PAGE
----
The Panama Canal Expansion project was a response to the needs of a changing industry, focused on modernization alternatives to optimize operations, like the birth of the Panamax and Post-Panamax containerships, which can carry up to 13,000 TEUs. At a simple glance, this solution seems an all-around excellent idea. Larger locks allow bigger ships with more cargo, lowering transport costs and affecting the overall final price, which benefits the entire economic cycle, right? On second thought maybe not so much.
The larger locks are a solution to let in this new trend in vessel size and capacity, but with it come other costs that cannot be overlooked, such as the risk management impact due to higher insurance costs.
According to a report on risk management impact by Allianz Insurance, the ACP estimates that the combined effect of 12 to 14 larger Panamax vessels per day (an average of approximately 4,750 ships a year) combined with continued smaller vessel transits will double capacity, increasing Canal throughput from 300m tons to 600m tons PCUMS (Panama Canal Universal Measuring System). In layman's terms, the increase in activity is in direct relation to the increase in liability, and managing the impact of that risk is essential to the industry’s good health.
Ensuring the cargo
In particular, the New Panamax ships, which are as long as four football fields, will be impacted, the report indicates. For example, a fully-loaded 12,600 TEU containership could have an average insured cargo value of US$250m, based on an average value of US$20,000 per TEU.
This affects directly the value of transported goods, as insurance costs rise due to the risk accumulation. “The value of insured goods transported will increase with the expanded Canal, as will the risk accumulation,” an expert explains in the report. “This is the reason why proactive loss controls will continue to be needed; including tracking of the risk accumulation. This is one of the biggest lessons learned from the Tianjin explosion in China last year.” Put simply: the larger the ship, the higher the insurance cost. “With the cargo-carrying capacity of ships transiting the Canal having the potential to double following expansion, we can approximately assume this could result in an additional US$1.25bn in insured goods passing through the Canal in just one given day,” the report reads.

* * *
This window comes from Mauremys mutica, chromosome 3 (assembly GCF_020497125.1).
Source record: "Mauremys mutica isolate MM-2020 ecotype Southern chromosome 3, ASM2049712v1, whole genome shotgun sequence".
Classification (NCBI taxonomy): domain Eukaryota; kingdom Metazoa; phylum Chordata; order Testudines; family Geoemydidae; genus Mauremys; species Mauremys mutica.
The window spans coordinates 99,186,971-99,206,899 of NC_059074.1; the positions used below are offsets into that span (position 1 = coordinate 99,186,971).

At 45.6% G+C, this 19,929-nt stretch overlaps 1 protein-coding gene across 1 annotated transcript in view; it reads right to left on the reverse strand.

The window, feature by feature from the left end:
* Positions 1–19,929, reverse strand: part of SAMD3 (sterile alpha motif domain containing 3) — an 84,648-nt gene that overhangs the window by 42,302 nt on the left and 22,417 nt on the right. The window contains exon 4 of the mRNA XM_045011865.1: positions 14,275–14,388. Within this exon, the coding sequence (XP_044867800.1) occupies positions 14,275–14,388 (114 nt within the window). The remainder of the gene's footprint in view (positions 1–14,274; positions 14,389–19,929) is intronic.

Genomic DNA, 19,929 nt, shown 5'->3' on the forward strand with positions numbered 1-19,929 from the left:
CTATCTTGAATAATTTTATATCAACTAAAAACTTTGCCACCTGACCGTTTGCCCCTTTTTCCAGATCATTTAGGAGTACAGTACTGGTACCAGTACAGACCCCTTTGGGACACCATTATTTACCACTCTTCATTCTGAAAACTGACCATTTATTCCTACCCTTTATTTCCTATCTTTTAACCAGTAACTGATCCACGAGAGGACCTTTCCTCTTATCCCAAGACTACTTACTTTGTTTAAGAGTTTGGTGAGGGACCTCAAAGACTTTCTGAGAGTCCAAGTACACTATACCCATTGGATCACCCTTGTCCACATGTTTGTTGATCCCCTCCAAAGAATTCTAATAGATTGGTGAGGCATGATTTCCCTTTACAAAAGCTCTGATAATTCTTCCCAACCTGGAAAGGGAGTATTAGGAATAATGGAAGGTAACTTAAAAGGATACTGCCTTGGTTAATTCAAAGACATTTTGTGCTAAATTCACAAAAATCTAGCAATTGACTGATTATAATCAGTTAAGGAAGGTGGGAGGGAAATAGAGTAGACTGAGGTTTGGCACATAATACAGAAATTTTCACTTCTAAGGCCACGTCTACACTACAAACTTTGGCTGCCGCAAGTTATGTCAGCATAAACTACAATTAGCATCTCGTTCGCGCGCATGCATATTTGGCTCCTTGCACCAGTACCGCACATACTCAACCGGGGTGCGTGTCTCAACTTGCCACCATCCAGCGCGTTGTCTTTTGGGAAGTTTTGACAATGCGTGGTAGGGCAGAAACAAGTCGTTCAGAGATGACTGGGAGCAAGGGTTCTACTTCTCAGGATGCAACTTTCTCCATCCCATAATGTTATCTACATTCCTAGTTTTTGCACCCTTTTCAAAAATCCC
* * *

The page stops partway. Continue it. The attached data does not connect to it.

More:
Perils of the trade
Some of the most common perils transported goods are faced with are natural disasters, such as typhoons or hurricanes that can jeopardize the cargo during the trajectory. Collisions, machinery damage/failure and piracy are also among the causes that raise the insurance factor.
The impact of risk management in the new Panama Canal will redefine the expanded route’s value, as a variable that had not been initially considered.
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